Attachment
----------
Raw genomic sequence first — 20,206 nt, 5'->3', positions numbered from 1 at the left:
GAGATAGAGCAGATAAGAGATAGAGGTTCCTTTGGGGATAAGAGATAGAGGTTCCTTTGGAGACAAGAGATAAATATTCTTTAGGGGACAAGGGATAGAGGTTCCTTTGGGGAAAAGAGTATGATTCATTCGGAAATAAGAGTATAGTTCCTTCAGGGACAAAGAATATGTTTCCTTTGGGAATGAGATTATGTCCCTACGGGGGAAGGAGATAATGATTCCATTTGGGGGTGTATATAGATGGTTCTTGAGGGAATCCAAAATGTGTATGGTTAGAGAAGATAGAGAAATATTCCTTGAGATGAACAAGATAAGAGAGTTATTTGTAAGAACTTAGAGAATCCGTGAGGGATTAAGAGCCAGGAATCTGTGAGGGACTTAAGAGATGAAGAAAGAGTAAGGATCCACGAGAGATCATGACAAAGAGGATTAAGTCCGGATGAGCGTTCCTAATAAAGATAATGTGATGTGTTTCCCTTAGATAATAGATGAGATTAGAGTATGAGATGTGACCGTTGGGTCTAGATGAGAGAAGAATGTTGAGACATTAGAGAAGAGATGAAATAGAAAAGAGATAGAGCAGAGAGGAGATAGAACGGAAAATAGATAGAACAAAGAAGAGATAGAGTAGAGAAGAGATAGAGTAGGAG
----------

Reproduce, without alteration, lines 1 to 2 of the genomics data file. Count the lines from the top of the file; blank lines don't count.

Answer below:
Raw genomic sequence first — 20,206 nt, 5'->3', positions numbered from 1 at the left:
GAGATAGAGCAGATAAGAGATAGAGGTTCCTTTGGGGATAAGAGATAGAGGTTCCTTTGGAGACAAGAGATAAATATTCTTTAGGGGACAAGGGATAGAGGTTCCTTTGGGGAAAAGAGTATGATTCATTCGGAAATAAGAGTATAGTTCCTTCAGGGACAAAGAATATGTTTCCTTTGGGAATGAGATTATGTCCCTACGGGGGAAGGAGATAATGATTCCATTTGGGGGTGTATATAGATGGTTCTTGAGGGAATCCAAAATGTGTATGGTTAGAGAAGATAGAGAAATATTCCTTGAGATGAACAAGATAAGAGAGTTATTTGTAAGAACTTAGAGAATCCGTGAGGGATTAAGAGCCAGGAATCTGTGAGGGACTTAAGAGATGAAGAAAGAGTAAGGATCCACGAGAGATCATGACAAAGAGGATTAAGTCCGGATGAGCGTTCCTAATAAAGATAATGTGATGTGTTTCCCTTAGATAATAGATGAGATTAGAGTATGAGATGTGACCGTTGGGTCTAGATGAGAGAAGAATGTTGAGACATTAGAGAAGAGATGAAATAGAAAAGAGATAGAGCAGAGAGGAGATAGAACGGAAAATAGATAGAACAAAGAAGAGATAGAGTAGAGAAGAGATAGAGTAGGAG